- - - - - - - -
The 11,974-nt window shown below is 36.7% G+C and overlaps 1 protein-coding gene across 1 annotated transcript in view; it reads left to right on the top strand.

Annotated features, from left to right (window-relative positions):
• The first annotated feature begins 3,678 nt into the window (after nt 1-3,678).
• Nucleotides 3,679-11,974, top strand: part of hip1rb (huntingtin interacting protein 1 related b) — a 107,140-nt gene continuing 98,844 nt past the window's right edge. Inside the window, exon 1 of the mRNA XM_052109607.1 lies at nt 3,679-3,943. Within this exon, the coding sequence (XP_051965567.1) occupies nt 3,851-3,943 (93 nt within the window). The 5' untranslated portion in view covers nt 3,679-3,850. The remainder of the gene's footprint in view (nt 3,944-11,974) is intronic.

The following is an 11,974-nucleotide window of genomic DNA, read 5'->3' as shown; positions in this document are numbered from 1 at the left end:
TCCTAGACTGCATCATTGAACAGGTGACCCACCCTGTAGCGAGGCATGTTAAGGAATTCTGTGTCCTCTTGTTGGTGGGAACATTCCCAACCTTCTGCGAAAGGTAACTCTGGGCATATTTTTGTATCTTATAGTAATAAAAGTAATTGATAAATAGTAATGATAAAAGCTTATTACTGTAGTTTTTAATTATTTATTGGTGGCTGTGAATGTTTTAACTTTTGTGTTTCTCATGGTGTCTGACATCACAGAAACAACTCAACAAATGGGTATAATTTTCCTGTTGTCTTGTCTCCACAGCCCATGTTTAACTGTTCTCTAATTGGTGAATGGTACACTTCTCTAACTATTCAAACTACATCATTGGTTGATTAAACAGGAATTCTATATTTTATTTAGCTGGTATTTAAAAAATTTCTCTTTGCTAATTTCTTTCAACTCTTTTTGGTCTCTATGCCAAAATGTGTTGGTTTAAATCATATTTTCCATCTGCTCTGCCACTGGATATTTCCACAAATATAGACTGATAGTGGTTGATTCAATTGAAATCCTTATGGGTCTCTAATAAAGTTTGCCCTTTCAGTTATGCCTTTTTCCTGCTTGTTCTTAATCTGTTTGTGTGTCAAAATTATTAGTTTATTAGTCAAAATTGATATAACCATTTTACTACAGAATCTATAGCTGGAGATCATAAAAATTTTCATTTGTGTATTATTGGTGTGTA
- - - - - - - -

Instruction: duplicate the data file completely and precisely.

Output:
The 11,974-nt window shown below is 36.7% G+C and overlaps 1 protein-coding gene across 1 annotated transcript in view; it reads left to right on the top strand.

Annotated features, from left to right (window-relative positions):
• The first annotated feature begins 3,678 nt into the window (after nt 1-3,678).
• Nucleotides 3,679-11,974, top strand: part of hip1rb (huntingtin interacting protein 1 related b) — a 107,140-nt gene continuing 98,844 nt past the window's right edge. Inside the window, exon 1 of the mRNA XM_052109607.1 lies at nt 3,679-3,943. Within this exon, the coding sequence (XP_051965567.1) occupies nt 3,851-3,943 (93 nt within the window). The 5' untranslated portion in view covers nt 3,679-3,850. The remainder of the gene's footprint in view (nt 3,944-11,974) is intronic.

The following is an 11,974-nucleotide window of genomic DNA, read 5'->3' as shown; positions in this document are numbered from 1 at the left end:
TCCTAGACTGCATCATTGAACAGGTGACCCACCCTGTAGCGAGGCATGTTAAGGAATTCTGTGTCCTCTTGTTGGTGGGAACATTCCCAACCTTCTGCGAAAGGTAACTCTGGGCATATTTTTGTATCTTATAGTAATAAAAGTAATTGATAAATAGTAATGATAAAAGCTTATTACTGTAGTTTTTAATTATTTATTGGTGGCTGTGAATGTTTTAACTTTTGTGTTTCTCATGGTGTCTGACATCACAGAAACAACTCAACAAATGGGTATAATTTTCCTGTTGTCTTGTCTCCACAGCCCATGTTTAACTGTTCTCTAATTGGTGAATGGTACACTTCTCTAACTATTCAAACTACATCATTGGTTGATTAAACAGGAATTCTATATTTTATTTAGCTGGTATTTAAAAAATTTCTCTTTGCTAATTTCTTTCAACTCTTTTTGGTCTCTATGCCAAAATGTGTTGGTTTAAATCATATTTTCCATCTGCTCTGCCACTGGATATTTCCACAAATATAGACTGATAGTGGTTGATTCAATTGAAATCCTTATGGGTCTCTAATAAAGTTTGCCCTTTCAGTTATGCCTTTTTCCTGCTTGTTCTTAATCTGTTTGTGTGTCAAAATTATTAGTTTATTAGTCAAAATTGATATAACCATTTTACTACAGAATCTATAGCTGGAGATCATAAAAATTTTCATTTGTGTATTATTGGTGTGTA